II Timothy affirms what Paul wrote in I Timothy. Paul presses the implications of sound doctrine and ethics to a personal discipleship and responsibility level. Paul really gets after Timothy. Most of the reproof, correction and instruction in righteousness (3: 16) is aimed at Timothy. Why? So that Timothy would disciples other faithful men (2:2) with all the intensity and sincerity that Paul has in serving the Lord. “You therefore, my son, be strong in the grace that is in Christ Jesus” (2: 1).

Dear student, who are your personal disciples? Do you think you could learn a lesson or two from the apostle Paul? By studying II Timothy will you grow to appreciate more the triune God? I pray so. That is why we study this great book of the Bible: that we may be discipled by the triune God in order to disciple our disciples.



LESSON ONE
INTRODUCTION AND CONCERN FOR TIMOTHY1


    1. EXPOSITION OF II TIMOTHY 1:1-7

Introduction


Vs. 1-2. Greetings Again
The greeting or salutation of II Timothy 1:1-2 is very similar to the greeting in I Timothy 1:1-2. The same Paul is writing. Circumstances have changed, Paul is imprisoned now, but Paul’s vocation and authority is still the same.

Paul adds several phrases to this greeting.

In I Timothy Paul makes reference to the command of Jesus and now he mentions the will of God and the promise of life. This is significant in light of his imprisonment and impending death. Paul looks straight through his circumstances and sees the bigger picture, the promise of spiritual and eternal life in Christ Jesus.

The salutation of I Timothy contains “God our Savior and the Lord Jesus Christ, our hope,” while II Timothy’s greeting is shorter, mentioning Christ Jesus. I Timothy asserts the divinity of Jesus Christ as well as affirms the existence of the three persons of the triune God.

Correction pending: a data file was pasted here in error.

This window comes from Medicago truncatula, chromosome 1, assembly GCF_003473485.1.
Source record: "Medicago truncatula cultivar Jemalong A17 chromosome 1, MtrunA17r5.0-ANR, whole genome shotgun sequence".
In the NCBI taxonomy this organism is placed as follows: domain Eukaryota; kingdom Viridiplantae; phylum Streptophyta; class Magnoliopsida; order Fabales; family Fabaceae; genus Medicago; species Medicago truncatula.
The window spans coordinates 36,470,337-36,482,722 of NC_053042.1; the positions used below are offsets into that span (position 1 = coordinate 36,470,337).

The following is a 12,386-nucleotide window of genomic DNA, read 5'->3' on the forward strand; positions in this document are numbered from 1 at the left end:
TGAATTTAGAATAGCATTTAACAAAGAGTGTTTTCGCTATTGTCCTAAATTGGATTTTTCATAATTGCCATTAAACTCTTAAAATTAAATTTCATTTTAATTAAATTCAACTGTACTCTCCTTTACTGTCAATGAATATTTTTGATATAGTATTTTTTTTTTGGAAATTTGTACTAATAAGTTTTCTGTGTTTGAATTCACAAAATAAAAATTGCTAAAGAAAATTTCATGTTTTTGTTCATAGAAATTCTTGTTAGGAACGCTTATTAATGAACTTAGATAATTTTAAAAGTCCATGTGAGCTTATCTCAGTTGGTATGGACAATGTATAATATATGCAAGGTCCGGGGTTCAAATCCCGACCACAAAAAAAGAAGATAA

Timothy is referred to as a “true son” in I Timothy and “a beloved son” in II Timothy. Paul’s relationship to Timothy his disciple has not been changed. However, as Paul speaks about shame in II Timothy chapter 1, it appears that Timothy had been deeply shaken by the second imprisonment of the apostle Paul.

Vs. 3-5. Generations of Witnesses


Undoubtedly, the Jews would have critized Paul and Timothy for having denied his Jewish heritage in becoming a Christian. Paul points out that the grandmother, Lois, and mother, Eunice, of Timothy were both Jews and believers. Christianity is not antithetical to being Jew, but the fulfillment of the promises God gave to Abraham and Israel (Matt. 5:17).

The purpose for the existence of Israel was to prepare for the coming of the Messiah, the Christ. Jesus is the Son of David and the Son of Abraham (Matt. 1:1). Paul calls the Church the Israel of God (Gal. 6: 16). Paul reminded the Galatians that “in Christ Jesus neither circumcision nor uncircumcision avails anything, but a new creation” (6:15).

Paul observes that the same faith that was in grandmother Lois and mother Eunice is in son Timothy as well. There is no such thing as one faith for the Jews and another faith for the Christians. It is the same faith in the same God.2

Paul prays. Even though the apostle is in a miserable prison and is aware of his upcoming death, his prayer life cannot be imprisoned.

Prayer is a spiritual weapon. Paul does not stop ministering because he is being sinned against. Eventhough his enemies rejoice in his imprisonment, Paul continues to pray. In the words of Sidlow Baxter..."Men may spurn our appeals, reject our message, oppose our arguments, despise our persons, but they are helpless against our prayers."

He prays with thanksgiving. One does not encounter a bitter and helpless prisoner. Rather, we hear the prayer of an unselfish saint who prays for his young disciple and the first generation church.

Paul prays with a pure conscience. This is what Jesus taught in the first petition of the Lord’s Prayer. “Our Father in heaven, holy be your name.” We are to ask God in prayer to show us His holiness and our own unholiness. We are to enter into the presence of God on the merits of God’s grace, mercy and peace as they are offered to us through faith in Christ. Paul places his prayers in the tradition of his Jewish forefathers, for God has always had a people, a remnant, who prayed with a pure conscience. Like Paul, they were persecuted and many of them killed by their fellow countrymen.